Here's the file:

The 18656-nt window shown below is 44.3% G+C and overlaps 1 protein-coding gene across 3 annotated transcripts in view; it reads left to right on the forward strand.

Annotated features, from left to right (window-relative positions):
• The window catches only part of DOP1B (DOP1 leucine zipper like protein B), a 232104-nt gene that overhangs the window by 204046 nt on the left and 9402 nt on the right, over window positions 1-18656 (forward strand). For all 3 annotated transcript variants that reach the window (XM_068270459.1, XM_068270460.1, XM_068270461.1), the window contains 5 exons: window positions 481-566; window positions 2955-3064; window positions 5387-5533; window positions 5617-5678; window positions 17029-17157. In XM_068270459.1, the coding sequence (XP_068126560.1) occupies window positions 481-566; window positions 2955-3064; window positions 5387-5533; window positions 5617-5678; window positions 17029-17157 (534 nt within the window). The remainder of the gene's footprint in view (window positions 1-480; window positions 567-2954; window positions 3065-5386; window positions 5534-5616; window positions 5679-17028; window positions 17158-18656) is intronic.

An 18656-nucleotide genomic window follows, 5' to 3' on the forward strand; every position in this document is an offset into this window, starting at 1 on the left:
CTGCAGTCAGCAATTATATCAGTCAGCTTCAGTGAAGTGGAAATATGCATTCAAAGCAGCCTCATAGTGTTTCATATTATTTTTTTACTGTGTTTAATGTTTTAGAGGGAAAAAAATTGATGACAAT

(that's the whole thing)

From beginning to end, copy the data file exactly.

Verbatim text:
The 18656-nt window shown below is 44.3% G+C and overlaps 1 protein-coding gene across 3 annotated transcripts in view; it reads left to right on the forward strand.

Annotated features, from left to right (window-relative positions):
• The window catches only part of DOP1B (DOP1 leucine zipper like protein B), a 232104-nt gene that overhangs the window by 204046 nt on the left and 9402 nt on the right, over window positions 1-18656 (forward strand). For all 3 annotated transcript variants that reach the window (XM_068270459.1, XM_068270460.1, XM_068270461.1), the window contains 5 exons: window positions 481-566; window positions 2955-3064; window positions 5387-5533; window positions 5617-5678; window positions 17029-17157. In XM_068270459.1, the coding sequence (XP_068126560.1) occupies window positions 481-566; window positions 2955-3064; window positions 5387-5533; window positions 5617-5678; window positions 17029-17157 (534 nt within the window). The remainder of the gene's footprint in view (window positions 1-480; window positions 567-2954; window positions 3065-5386; window positions 5534-5616; window positions 5679-17028; window positions 17158-18656) is intronic.

An 18656-nucleotide genomic window follows, 5' to 3' on the forward strand; every position in this document is an offset into this window, starting at 1 on the left:
CTGCAGTCAGCAATTATATCAGTCAGCTTCAGTGAAGTGGAAATATGCATTCAAAGCAGCCTCATAGTGTTTCATATTATTTTTTTACTGTGTTTAATGTTTTAGAGGGAAAAAAATTGATGACAAT